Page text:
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For the price spread on ESN I will let others play with the science - seems expensive for something that flows better and has different color/smell. Liked the story behind Agrotain too and think I did enough with it and even the fancy Agrotain to not be convinced of results.

In higher moisture area we are in, environmental conditions seem to be as much of a factor in protein as amount of N. Variety may even be more important than kind of N. It was a very bad year for protein around here. However, this Spring did play around with liquid N and will be carrying on with it just to see if it as good an experience going forward - dribbling fert in the rain is much easier job than dealing with N in other ways. On small farm I only put down 43lbs actual N and that represented $50000 saving over amount of actual N that I would typically put down of dry on same acres. Visually there seemed to be very good response and yields seemed exceptional - too much for harvest conditions that never came this yr. Does not appear like my protein was any less than others on HRS - 12 was a very good protein in this area vs 14+ last yr and high 13's-mid 14 the year before.
 

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Did a side by side trial with Connery 50% esn had 14.3 protein, 0%esn had 12.2
Same seed date, same fert rate and had 32.5 in of rain, both were 74bu per acre
 

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Did a side by side trial with Connery 50% esn had 14.3 protein, 0%esn had 12.2
Same seed date, same fert rate and had 32.5 in of rain, both were 74bu per acre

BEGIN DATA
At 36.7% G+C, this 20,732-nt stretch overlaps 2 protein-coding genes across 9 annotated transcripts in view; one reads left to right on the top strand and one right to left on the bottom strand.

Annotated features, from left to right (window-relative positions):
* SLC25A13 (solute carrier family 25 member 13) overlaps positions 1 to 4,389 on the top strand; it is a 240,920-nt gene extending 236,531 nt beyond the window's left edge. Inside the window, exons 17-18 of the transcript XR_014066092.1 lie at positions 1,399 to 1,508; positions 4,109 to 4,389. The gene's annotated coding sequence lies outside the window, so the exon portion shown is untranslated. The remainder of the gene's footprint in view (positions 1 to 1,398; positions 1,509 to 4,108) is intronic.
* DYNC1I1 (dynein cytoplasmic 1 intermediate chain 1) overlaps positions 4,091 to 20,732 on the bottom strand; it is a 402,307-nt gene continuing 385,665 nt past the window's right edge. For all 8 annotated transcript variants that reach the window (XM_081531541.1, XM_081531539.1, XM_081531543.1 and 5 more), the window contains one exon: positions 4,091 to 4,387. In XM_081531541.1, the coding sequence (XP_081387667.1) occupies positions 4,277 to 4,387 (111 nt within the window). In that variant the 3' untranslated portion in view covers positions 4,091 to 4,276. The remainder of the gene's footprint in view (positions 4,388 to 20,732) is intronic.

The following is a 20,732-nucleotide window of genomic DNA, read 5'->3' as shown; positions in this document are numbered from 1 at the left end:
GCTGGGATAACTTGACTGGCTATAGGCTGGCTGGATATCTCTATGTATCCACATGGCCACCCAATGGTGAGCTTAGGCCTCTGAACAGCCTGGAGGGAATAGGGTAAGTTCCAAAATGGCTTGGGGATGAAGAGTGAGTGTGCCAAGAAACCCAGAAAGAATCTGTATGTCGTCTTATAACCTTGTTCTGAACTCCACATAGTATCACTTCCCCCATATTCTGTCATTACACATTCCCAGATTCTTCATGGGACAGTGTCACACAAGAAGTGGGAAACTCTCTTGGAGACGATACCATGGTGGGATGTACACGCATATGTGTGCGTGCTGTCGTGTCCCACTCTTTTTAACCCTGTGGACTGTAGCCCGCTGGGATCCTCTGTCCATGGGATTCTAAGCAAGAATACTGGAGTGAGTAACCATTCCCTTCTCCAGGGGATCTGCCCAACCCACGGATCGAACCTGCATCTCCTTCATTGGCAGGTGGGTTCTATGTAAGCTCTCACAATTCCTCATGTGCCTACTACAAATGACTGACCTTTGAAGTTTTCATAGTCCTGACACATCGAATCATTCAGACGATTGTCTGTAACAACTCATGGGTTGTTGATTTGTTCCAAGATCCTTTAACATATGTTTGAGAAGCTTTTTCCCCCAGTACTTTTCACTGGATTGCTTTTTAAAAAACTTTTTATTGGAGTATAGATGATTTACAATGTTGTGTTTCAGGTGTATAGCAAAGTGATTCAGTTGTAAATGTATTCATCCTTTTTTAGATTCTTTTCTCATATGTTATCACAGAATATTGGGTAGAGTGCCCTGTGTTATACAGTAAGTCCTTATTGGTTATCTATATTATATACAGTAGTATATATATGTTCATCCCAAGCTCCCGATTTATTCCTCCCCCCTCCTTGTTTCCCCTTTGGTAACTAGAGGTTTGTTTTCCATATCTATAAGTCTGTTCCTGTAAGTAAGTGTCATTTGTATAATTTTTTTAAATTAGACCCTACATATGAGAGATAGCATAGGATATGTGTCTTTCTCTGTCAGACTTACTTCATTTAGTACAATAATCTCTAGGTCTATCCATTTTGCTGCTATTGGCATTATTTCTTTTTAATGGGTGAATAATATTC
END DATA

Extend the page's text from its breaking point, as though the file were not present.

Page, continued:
That's well above normal rainfall, correct? Since the yields were the same but the protein differed, perhaps rainfall near and after flowering leached out a bunch of N?
 

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Yes, way above average rain. I assume the was leaching at some point. My yield was based on acres including drowned out areas there may have been a yield differential but hard to tell how much.
Will be replicating the trial next year and hope for more average conditions
 

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So probably on years with too much rain, ESN would probably pay. Pretty good yields, despite your rain! That's impressive. I'm sure I'd be lucky to get 50 under those conditions here.

We've been using ESN for a number of years now, usually putting down about 1/3 of our N with it, and we feel our wheat yields are much better. We farm irrigated land and we rarely get too much rain. We also start putting down shots of 28-0-0 the pivot starting right after herbicide.

Years ago we would apply nearly 2/3 of our N in the form of dibbled-on 28-0-0 before seeding, and fertigate the rest on. Our wheat yields were always very good and our protein levels were decent. Back then HRS didn't have as high of protein as now. Better varieties now? The point is that once we got an air drill, we switched to dry fertilizer, and used Urea as our N source, while still fertigating UAN. For about 10 years our wheat yields were disappointingly low. Where 90s were once obtainable, we were lucky to break 70. Once we started using ESN, our yields seem to have gone back where they used to be. We seem to average in the mid to high 80s, which is considered pretty good in this area (AFSC average for the area on irrigated HRS is around 70). We feel a large part of that return to good yields is from the ESN.
 

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Brian Tee did you see any yield difference with the ESN versus urea trial even though there was very little difference in protein?
 

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I think the advantages of using ESN have a lot to do with your soil types. We tried a mix of ESN and straight 46 for a few years in canola and wheat, zero yield or protein gain.
 

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ESN will start make a difference if all N is frontloaded , and on high yield goals in 12 inch plus rainfall scenario